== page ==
What is the center of your dairy farm business? What do you measure your decisions against? If you are making your living from the dairy cow then she should be central to a lot of your decisions. A cow-centered housing system starts with a cow-centered owner, managers and workers. While each has responsibilities and concerns that include more than the cow, they must be rooted in the firm foundation of “what’s good for the cow is good for the dairy!”
Cows are friendly, gregarious critters so they like their system to be friendly for them and allow them to be friendly with each other. But they also like to have their own personal space and time. A modern dairy facility requires quality design, construction and ultimately management to provide a cow-centered living space. It also should be friendly to workers, visitors, neighbors and surrounding air, water and soil resources.
A cow-centered facility will provide a great living and working space for the cows, including:
- Fresh, clean dry air and lots of it
- Plenty of high-quality resting space
- Comfortable walking and standing surfaces
- Easily accessible fresh feed and water
- Comfortable milking facilities and procedures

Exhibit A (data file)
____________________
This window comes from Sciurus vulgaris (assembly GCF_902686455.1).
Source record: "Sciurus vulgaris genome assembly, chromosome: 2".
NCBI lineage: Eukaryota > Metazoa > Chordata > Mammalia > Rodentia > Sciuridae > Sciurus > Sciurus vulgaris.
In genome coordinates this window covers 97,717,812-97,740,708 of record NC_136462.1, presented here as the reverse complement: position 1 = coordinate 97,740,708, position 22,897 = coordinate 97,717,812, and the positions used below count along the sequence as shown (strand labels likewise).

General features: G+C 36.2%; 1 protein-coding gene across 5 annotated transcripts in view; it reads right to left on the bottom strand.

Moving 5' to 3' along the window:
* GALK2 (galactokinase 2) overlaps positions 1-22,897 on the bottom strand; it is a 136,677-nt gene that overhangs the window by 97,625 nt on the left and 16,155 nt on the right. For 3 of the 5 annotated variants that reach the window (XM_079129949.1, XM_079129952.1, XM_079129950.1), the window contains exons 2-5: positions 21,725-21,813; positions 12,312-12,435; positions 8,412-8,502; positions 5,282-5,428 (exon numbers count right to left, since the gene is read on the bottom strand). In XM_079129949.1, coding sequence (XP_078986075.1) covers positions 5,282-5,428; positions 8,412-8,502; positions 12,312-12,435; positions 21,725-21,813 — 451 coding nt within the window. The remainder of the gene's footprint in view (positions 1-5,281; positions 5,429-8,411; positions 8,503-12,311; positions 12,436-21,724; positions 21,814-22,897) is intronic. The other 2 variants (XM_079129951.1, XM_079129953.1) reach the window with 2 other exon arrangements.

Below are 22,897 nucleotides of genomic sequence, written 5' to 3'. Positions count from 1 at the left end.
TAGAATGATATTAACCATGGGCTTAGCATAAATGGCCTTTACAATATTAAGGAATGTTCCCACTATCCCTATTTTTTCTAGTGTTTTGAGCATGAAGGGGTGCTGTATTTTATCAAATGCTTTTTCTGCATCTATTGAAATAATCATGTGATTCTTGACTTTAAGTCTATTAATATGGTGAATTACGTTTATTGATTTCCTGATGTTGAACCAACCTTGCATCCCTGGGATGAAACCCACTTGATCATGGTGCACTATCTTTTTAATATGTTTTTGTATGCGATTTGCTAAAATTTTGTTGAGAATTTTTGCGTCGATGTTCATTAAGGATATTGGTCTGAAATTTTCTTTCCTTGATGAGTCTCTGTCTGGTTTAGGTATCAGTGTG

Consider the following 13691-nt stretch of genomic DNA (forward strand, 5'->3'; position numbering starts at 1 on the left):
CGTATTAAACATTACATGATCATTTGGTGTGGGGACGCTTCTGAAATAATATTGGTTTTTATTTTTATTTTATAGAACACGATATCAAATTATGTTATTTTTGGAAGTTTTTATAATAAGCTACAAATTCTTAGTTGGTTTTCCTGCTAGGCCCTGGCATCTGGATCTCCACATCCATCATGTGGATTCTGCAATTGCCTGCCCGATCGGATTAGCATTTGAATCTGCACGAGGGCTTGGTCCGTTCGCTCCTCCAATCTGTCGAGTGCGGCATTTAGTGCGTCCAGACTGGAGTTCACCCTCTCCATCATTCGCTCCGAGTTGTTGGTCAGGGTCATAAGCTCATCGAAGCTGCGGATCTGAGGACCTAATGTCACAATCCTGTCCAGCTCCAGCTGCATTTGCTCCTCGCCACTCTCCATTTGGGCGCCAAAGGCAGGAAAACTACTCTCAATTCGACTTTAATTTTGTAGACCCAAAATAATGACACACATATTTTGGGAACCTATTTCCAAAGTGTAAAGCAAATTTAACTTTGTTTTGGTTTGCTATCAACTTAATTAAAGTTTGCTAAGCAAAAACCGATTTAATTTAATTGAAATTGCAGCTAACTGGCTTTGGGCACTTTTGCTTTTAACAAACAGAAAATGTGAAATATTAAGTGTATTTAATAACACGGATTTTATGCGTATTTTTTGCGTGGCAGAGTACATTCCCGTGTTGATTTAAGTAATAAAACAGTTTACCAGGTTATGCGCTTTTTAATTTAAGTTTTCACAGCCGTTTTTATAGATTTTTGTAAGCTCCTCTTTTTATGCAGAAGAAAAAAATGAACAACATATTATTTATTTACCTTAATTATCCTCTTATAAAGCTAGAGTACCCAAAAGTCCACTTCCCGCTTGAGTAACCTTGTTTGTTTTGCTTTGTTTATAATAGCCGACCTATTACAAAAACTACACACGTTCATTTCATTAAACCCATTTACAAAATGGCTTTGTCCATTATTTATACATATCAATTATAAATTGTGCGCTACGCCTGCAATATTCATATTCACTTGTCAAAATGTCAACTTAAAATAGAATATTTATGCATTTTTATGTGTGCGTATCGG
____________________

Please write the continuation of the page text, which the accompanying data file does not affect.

- Quality, safe and comfortable areas for special needs, such as health care, calving, examination, recuperation, breeding
Housing systems in Pennsylvania are often defined by their resting spaces: tie stall, freestall or bedded pack. Regardless of housing type was it designed and built and is it now managed with the cow’s interests and desires in mind? Is the resting area clean and dry and comfortable for the cow to enter, recline, reposition her body and stand up in?
Barns may be naturally or mechanically ventilated. Both systems are effective when designed and applied in an appropriate manner. The test is simple. Is the air always fresh and dry and during hot weather does in provide a noticeable air flow over the cow’s body to help in heat removal?
Do walking and standing surfaces provide comfortable confident footing for moving around grooming and socializing? Are the feeding and watering areas adequate for the number of cows and provide a comfortable place to consume fresh quality feed and water?
If you want to learn more about various technologies related to dairy cattle care and housing make a note of the upcoming Technology Tuesday Webinar series being provided by the Dairy Extension Team program. The first one will be Tuesday morning September 13 from 8:30 – 10:00 and will be related to silo safety. To learn how to access this program and future programs on housing go to: www.das.psu.edu/dairy-alliance/education/technology
Source:, professor, Penn State Department of Agricultural and Biological Engineering